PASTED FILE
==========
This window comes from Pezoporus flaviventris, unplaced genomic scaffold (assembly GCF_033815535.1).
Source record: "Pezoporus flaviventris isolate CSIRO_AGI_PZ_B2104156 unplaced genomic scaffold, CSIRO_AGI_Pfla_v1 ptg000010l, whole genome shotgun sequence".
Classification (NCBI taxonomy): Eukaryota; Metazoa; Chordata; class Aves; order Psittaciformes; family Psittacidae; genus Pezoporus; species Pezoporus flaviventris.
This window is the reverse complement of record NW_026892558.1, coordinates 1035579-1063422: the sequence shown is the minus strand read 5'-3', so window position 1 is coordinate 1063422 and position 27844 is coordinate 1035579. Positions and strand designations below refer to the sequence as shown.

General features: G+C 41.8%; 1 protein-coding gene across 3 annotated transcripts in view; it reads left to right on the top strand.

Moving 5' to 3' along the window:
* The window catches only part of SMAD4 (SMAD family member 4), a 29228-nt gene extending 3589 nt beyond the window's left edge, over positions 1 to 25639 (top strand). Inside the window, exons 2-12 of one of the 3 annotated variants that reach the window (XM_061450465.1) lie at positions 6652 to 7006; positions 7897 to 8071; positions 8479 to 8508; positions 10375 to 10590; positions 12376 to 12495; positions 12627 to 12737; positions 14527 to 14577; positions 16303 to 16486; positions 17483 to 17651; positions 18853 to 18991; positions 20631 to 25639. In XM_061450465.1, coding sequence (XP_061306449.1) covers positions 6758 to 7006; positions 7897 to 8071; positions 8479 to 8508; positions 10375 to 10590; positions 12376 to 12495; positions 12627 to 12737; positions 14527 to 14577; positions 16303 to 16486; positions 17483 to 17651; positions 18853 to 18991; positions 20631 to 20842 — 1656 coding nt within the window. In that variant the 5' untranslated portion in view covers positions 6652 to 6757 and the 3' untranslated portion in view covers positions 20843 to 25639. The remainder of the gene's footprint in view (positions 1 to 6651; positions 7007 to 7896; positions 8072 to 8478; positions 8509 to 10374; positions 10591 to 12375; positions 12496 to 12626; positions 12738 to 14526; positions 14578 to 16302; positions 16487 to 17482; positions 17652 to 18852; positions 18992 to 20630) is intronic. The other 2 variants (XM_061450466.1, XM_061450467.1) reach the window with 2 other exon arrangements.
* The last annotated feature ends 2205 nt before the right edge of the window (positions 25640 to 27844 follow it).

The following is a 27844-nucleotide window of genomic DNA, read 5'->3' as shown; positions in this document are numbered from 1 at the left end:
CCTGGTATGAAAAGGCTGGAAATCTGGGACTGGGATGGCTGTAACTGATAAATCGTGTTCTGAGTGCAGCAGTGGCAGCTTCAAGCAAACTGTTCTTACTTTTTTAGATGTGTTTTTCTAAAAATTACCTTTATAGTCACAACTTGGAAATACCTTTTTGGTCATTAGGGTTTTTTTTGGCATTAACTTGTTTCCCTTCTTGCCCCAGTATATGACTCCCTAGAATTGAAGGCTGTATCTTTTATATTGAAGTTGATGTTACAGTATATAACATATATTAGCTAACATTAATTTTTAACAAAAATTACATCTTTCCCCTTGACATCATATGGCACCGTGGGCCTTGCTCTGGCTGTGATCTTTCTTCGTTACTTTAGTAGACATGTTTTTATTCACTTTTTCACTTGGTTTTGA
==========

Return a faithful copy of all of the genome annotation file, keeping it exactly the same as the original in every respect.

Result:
This window comes from Pezoporus flaviventris, unplaced genomic scaffold (assembly GCF_033815535.1).
Source record: "Pezoporus flaviventris isolate CSIRO_AGI_PZ_B2104156 unplaced genomic scaffold, CSIRO_AGI_Pfla_v1 ptg000010l, whole genome shotgun sequence".
Classification (NCBI taxonomy): Eukaryota; Metazoa; Chordata; class Aves; order Psittaciformes; family Psittacidae; genus Pezoporus; species Pezoporus flaviventris.
This window is the reverse complement of record NW_026892558.1, coordinates 1035579-1063422: the sequence shown is the minus strand read 5'-3', so window position 1 is coordinate 1063422 and position 27844 is coordinate 1035579. Positions and strand designations below refer to the sequence as shown.

General features: G+C 41.8%; 1 protein-coding gene across 3 annotated transcripts in view; it reads left to right on the top strand.

Moving 5' to 3' along the window:
* The window catches only part of SMAD4 (SMAD family member 4), a 29228-nt gene extending 3589 nt beyond the window's left edge, over positions 1 to 25639 (top strand). Inside the window, exons 2-12 of one of the 3 annotated variants that reach the window (XM_061450465.1) lie at positions 6652 to 7006; positions 7897 to 8071; positions 8479 to 8508; positions 10375 to 10590; positions 12376 to 12495; positions 12627 to 12737; positions 14527 to 14577; positions 16303 to 16486; positions 17483 to 17651; positions 18853 to 18991; positions 20631 to 25639. In XM_061450465.1, coding sequence (XP_061306449.1) covers positions 6758 to 7006; positions 7897 to 8071; positions 8479 to 8508; positions 10375 to 10590; positions 12376 to 12495; positions 12627 to 12737; positions 14527 to 14577; positions 16303 to 16486; positions 17483 to 17651; positions 18853 to 18991; positions 20631 to 20842 — 1656 coding nt within the window. In that variant the 5' untranslated portion in view covers positions 6652 to 6757 and the 3' untranslated portion in view covers positions 20843 to 25639. The remainder of the gene's footprint in view (positions 1 to 6651; positions 7007 to 7896; positions 8072 to 8478; positions 8509 to 10374; positions 10591 to 12375; positions 12496 to 12626; positions 12738 to 14526; positions 14578 to 16302; positions 16487 to 17482; positions 17652 to 18852; positions 18992 to 20630) is intronic. The other 2 variants (XM_061450466.1, XM_061450467.1) reach the window with 2 other exon arrangements.
* The last annotated feature ends 2205 nt before the right edge of the window (positions 25640 to 27844 follow it).

The following is a 27844-nucleotide window of genomic DNA, read 5'->3' as shown; positions in this document are numbered from 1 at the left end:
CCTGGTATGAAAAGGCTGGAAATCTGGGACTGGGATGGCTGTAACTGATAAATCGTGTTCTGAGTGCAGCAGTGGCAGCTTCAAGCAAACTGTTCTTACTTTTTTAGATGTGTTTTTCTAAAAATTACCTTTATAGTCACAACTTGGAAATACCTTTTTGGTCATTAGGGTTTTTTTTGGCATTAACTTGTTTCCCTTCTTGCCCCAGTATATGACTCCCTAGAATTGAAGGCTGTATCTTTTATATTGAAGTTGATGTTACAGTATATAACATATATTAGCTAACATTAATTTTTAACAAAAATTACATCTTTCCCCTTGACATCATATGGCACCGTGGGCCTTGCTCTGGCTGTGATCTTTCTTCGTTACTTTAGTAGACATGTTTTTATTCACTTTTTCACTTGGTTTTGA